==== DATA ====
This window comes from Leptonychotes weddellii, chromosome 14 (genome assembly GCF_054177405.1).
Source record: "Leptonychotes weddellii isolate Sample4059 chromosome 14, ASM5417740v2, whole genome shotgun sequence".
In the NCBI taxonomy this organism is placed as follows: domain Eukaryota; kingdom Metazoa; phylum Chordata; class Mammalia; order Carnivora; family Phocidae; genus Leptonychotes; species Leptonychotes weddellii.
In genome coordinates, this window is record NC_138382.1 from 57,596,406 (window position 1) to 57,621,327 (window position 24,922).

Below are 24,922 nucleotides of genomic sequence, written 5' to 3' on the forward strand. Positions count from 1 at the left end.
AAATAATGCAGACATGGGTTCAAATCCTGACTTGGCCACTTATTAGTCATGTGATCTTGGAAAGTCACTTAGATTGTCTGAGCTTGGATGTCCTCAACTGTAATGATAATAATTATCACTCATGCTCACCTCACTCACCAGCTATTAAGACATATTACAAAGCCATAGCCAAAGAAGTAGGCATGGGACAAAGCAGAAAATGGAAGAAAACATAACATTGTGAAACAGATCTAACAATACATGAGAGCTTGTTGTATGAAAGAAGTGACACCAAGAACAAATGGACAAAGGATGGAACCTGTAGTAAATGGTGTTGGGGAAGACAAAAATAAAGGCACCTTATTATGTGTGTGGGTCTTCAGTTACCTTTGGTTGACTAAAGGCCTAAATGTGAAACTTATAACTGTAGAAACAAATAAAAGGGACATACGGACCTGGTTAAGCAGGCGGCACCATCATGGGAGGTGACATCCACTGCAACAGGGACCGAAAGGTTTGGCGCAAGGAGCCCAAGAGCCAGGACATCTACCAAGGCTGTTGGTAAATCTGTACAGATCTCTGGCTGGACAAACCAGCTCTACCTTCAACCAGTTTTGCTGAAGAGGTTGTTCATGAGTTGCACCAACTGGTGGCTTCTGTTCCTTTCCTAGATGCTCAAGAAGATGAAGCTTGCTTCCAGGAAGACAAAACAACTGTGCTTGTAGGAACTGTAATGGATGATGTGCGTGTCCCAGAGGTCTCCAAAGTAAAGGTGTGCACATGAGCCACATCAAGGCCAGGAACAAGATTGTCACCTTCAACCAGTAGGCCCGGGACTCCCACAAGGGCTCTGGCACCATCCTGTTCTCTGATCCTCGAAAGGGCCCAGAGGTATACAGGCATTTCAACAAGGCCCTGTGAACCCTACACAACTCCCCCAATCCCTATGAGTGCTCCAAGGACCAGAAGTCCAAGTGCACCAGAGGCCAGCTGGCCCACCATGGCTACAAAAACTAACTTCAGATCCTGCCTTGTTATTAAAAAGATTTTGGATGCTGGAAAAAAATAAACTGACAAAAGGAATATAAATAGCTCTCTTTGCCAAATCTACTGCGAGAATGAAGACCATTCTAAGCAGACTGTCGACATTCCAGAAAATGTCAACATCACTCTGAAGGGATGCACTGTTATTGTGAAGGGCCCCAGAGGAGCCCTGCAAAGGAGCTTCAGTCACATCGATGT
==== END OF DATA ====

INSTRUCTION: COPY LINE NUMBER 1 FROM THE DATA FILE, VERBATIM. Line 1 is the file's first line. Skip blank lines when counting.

This window comes from Leptonychotes weddellii, chromosome 14 (genome assembly GCF_054177405.1).